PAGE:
Aphids are the most common insect found on trees and shrubs. There are many species of aphids that feed on numerous hosts. Aphids use their piercing sucking mouthparts to extract sap from the tender, new growth of plants. While aphid feeding does not look good, it usually doesn’t cause serious damage to plants. However, aphids do excrete a sticky substance called honeydew that can be a real nuisance, as it gets all over sidewalks, vehicles, etc.

Treatment Strategy

Early detection is the key in reducing infestations of aphid. Examine areas near the buds and on the undersides of the new leaves for aphids. When natural enemies, like the lady beetle, are not sufficient in keeping the population in check, insecticides are very effective for controlling aphids. Contact insecticides can be used on exposed aphids, but are not effective against species that develop in leaf curls. Soil applied systemic insecticides are also very effective and can be applied once in the fall or spring to deliver control throughout the growing season.

Use Xytect 10% as a tree injection treatment for trees that cannot be treated with foliar sprays or other systemic options.

Other Treatment Practices

Proper watering and the avoidance of heavy nitrogen fertilizer, which promotes succulent plant growth, can help reduce aphid damage.

Trunk Injection Using Xytect 10%

Foliar Spray/Soil Application Using Transtect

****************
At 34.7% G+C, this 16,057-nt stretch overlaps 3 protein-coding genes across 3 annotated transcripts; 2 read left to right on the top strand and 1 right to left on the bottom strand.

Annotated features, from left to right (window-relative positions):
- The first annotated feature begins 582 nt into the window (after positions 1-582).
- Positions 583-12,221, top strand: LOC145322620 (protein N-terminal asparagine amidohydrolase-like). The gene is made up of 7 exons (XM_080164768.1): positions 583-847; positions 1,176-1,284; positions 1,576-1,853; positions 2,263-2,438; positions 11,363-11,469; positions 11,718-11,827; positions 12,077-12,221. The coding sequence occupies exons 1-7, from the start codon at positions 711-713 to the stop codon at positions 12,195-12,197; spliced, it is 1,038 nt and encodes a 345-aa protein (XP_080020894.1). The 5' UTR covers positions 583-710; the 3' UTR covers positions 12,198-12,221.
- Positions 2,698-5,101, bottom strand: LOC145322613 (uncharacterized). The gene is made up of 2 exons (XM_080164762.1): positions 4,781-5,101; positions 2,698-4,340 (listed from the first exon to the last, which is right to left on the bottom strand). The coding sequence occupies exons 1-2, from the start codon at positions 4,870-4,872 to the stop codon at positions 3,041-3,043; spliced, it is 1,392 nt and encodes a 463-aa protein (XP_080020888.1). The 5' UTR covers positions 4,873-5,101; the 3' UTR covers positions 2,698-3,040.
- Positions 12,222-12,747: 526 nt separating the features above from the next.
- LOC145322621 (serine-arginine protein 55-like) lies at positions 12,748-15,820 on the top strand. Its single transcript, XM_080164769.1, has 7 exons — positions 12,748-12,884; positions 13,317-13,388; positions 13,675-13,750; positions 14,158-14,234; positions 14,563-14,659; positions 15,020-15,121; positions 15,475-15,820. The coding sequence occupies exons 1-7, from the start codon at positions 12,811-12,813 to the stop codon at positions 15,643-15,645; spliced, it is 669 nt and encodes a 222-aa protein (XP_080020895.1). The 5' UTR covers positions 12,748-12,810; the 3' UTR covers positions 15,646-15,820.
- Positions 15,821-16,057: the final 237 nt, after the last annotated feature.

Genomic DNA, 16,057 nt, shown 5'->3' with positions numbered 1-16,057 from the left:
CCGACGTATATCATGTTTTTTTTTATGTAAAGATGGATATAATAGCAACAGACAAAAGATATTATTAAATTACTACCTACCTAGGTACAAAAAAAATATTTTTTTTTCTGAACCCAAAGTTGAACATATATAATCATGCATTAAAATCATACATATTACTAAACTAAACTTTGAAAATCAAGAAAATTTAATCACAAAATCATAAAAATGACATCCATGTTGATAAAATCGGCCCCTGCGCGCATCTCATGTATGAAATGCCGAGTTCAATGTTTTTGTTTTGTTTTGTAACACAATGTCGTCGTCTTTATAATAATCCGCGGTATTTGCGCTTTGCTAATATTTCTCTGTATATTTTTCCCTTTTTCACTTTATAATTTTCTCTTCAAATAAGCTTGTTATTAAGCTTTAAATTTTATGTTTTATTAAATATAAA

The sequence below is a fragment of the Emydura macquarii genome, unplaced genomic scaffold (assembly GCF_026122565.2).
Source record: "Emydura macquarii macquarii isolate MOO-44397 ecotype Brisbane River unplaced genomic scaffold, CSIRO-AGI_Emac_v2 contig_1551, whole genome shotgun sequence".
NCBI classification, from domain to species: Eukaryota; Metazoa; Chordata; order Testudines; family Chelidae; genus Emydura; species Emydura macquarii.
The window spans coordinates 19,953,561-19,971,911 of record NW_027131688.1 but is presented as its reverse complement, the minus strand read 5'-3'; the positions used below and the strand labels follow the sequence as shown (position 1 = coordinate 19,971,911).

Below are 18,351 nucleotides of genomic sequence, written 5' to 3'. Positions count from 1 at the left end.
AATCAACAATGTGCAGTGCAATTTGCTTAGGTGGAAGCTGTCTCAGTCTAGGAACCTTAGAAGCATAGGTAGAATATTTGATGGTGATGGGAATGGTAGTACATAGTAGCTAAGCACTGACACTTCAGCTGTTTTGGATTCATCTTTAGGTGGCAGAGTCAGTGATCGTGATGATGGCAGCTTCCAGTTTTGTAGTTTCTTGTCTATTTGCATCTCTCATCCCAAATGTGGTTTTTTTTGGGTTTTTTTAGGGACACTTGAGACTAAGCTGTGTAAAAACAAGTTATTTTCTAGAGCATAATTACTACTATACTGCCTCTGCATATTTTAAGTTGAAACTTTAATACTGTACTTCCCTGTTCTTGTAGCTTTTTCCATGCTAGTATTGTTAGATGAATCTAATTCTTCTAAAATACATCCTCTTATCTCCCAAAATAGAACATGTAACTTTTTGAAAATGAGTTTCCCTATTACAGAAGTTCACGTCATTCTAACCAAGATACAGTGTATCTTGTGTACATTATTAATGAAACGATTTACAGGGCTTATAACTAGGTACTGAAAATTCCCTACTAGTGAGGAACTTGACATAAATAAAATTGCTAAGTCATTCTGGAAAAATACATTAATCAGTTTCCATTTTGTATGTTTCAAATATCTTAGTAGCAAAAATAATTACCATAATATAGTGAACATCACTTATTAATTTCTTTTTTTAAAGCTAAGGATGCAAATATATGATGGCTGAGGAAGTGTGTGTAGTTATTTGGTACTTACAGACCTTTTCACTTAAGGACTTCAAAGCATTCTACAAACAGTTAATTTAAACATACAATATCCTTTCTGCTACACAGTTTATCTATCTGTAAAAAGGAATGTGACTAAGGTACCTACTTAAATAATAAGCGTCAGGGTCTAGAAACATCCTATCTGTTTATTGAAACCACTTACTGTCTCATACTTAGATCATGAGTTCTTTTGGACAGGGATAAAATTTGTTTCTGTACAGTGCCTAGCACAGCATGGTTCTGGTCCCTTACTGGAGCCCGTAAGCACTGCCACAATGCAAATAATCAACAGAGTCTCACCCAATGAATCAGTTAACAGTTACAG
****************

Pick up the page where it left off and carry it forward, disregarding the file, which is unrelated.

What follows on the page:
Tree injection Using Transtect Infusible

Tree injection Using Lepitect Infusible

Soil Injection Using Lepitect

Soil/Foliar Application Using Xytect 2F

Soil/Foliar Application Using Xytect 75WSP

Foliar Spray Using RTSA Horticultural Oil

Expected Results

Aphids are an easily controlled pest with most products when properly timed and applied correctly.      

Signs of Damage

  • Aphid feeding causes curled discolored leaves
  • Feeding aphids excrete honeydew making the plant sticky
  • A black fungus called sooty mold may be growing on the honeydew
  • Aphids are slow moving, oval to pear-shaped insects ranging in size from 1/16 to 1/8 inch long
  • Coloring may be black, brown, green, red, pink, or other color
  • Pipe-like protrusions extending off the back of the insect are visible with a hand lens
  • Some aphids have transparent wings

Photo: E. Bradford Walker
Vermont Department of Forests, Parks and Recreation, Bugwood.org

Photo: John A. Weidhass
Virginia Polytechnic Institute and State University, Bugwood.org

Photo: Albert (Bud) Mayfield
USDA Forest Service, Bugwood.org

Trees At Risk

As the most common insect found on trees and shrubs and with over 350 different species, there are numerous hosts for the aphids.


  • Overwinter as eggs on hosts bark or needles.
  • In spring the eggs hatch(100-250 GDD)and aphids migrate into summer hosts.
  • In late summer eggs are laid again.
  • Can be several overlapping generations per year.

Always refer to product label for rates and approved uses. Some images courtesy of forestryimages.org or Wikimedia Commons. Use of the images does not imply endorsement of treatments.

A Treatment Guide is designed to help you identify common issues and management solutions. Comprehensive Treatment Guide PDFs, which include current products, application rates, and additional information, are available upon request.